A tender has been released which would see planning undertaken on 30 kilometres of the Centenary Highway between Darra and Yamanto.
Member for Bundamba Lance McCallum said the $1 million investment by the Palaszczuk Government would support the local community now and into the future.
“We’re delivering record amounts in roads and transport through our $27.5 billion four-year plan, which includes over $1 million for this planning study,” Mr McCallum said.
“Doing the work now allows us to adequately prepare for future growth, and ensure that people through Darra and out to Yamanto have the safe and efficient access they need.
“The planning study joins over $3.3 billion in road and transport works being delivered in the Metropolitan region, which takes in the Ipswich Council area.
“That includes important upgrades at our train stations, building more environmentally sustainable buses, delivering EV infrastructure and upgrading our roads.
“We expect planning to be completed in 2023.”
Member for Jordan Charis Mullen said the region was growing and roads like the Centenary Highway needed to keep pace.
“We know that Queensland is the place to be by the sheer volume of people choosing to live in the Sunshine State,” Ms Mullen said.
“This planning study will lay the foundations for a more accessible, safe and resilient transport network that meets the needs of the communities it services.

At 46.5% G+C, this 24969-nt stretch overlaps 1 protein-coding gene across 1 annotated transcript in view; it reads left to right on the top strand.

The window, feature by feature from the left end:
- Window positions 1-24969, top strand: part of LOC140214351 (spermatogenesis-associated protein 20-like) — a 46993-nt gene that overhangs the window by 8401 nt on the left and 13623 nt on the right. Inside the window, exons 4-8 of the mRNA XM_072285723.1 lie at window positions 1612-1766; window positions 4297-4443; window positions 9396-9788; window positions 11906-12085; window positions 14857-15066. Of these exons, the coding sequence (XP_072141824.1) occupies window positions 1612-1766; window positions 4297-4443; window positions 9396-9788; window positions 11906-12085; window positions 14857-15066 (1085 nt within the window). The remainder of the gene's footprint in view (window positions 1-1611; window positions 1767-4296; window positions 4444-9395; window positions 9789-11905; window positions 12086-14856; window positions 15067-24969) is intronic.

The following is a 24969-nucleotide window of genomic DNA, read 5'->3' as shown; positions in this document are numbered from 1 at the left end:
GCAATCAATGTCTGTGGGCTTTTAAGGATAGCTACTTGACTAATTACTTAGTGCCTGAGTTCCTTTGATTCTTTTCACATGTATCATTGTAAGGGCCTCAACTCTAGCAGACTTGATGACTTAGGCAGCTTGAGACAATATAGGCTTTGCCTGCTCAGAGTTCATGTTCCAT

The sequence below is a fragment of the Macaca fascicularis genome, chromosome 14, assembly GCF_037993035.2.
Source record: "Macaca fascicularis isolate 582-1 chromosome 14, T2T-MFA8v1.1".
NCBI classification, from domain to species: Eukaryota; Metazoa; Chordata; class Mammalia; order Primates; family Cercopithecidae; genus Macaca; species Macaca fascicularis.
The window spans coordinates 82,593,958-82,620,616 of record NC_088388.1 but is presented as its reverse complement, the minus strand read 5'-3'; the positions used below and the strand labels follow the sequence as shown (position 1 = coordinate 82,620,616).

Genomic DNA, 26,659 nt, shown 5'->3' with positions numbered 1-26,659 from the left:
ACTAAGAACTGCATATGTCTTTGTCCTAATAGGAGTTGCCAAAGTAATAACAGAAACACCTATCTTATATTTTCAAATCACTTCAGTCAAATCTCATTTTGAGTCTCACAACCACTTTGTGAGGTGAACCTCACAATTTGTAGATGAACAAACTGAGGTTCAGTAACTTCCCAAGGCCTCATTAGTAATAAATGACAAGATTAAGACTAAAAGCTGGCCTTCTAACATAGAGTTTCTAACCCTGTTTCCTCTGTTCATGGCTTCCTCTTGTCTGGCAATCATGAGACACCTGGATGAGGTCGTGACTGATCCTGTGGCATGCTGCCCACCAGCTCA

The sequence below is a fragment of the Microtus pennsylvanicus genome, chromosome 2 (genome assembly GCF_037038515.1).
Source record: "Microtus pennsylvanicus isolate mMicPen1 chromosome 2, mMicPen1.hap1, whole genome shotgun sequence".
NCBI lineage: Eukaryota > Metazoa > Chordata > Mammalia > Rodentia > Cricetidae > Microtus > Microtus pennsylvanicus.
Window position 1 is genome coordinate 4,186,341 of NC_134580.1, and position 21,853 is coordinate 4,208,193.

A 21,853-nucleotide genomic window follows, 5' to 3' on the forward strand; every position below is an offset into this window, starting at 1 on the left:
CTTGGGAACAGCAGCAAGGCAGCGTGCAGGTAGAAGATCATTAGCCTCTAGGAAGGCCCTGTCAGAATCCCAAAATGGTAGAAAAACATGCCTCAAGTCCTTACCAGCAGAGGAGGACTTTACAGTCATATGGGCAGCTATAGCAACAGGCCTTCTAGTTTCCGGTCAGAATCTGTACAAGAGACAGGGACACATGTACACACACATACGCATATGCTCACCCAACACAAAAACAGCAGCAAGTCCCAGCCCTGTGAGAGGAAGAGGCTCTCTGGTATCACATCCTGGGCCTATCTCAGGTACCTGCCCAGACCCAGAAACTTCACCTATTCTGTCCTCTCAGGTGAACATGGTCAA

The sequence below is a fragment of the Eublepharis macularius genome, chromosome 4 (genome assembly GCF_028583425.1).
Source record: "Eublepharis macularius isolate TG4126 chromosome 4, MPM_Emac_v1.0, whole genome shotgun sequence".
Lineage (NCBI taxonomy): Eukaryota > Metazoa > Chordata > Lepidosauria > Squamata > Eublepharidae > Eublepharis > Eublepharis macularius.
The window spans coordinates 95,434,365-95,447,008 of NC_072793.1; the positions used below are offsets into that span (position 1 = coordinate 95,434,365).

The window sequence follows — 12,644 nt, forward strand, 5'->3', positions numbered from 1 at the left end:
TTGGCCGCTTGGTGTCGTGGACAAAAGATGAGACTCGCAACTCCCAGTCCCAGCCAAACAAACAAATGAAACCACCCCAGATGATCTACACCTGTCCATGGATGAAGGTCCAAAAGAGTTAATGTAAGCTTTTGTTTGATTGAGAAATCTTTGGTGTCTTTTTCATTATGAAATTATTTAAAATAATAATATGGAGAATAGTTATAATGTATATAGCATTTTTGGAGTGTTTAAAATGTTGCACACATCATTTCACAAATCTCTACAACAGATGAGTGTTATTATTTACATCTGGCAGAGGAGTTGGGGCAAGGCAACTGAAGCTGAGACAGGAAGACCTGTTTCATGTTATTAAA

“What we aim to do is plan and protect for the future of the Centenary Highway and understand how we can deliver better transport options for the growing region.”
Member for Mount Ommaney Jess Pugh said study could yield promising results for surrounding communities.
"We are only at the beginning of a process that will enable the Palaszczuk Government to plan and cater for future and continued growth in the south and west,” Ms Pugh said.
“The Palaszczuk Government is carrying out this study because we know how many businesses are setting up in the Southwest jobs corridor.
“It’s a rapidly growing economic precinct and undertaking these planning works will future proof this growing section of southwest corridor.
“Any potential work down the line will also support contractors and workers to help communities recover from floods and COVID-19.”
Mr McCallum said the study was an exciting opportunity to ensure the western suburbs remained efficiently and safely connected to the southeast transport network.
"Long-term planning for future transport corridors ensures Queensland’s transport system continues to connect people, places, goods and services as our state grows,” he said.
“I’m looking forward to seeing our western communities reap the benefits of an improved transport experience.”
Further project stages, including the development of the remainder of the corridor, is subject to funding availability and competing state-wide priorities.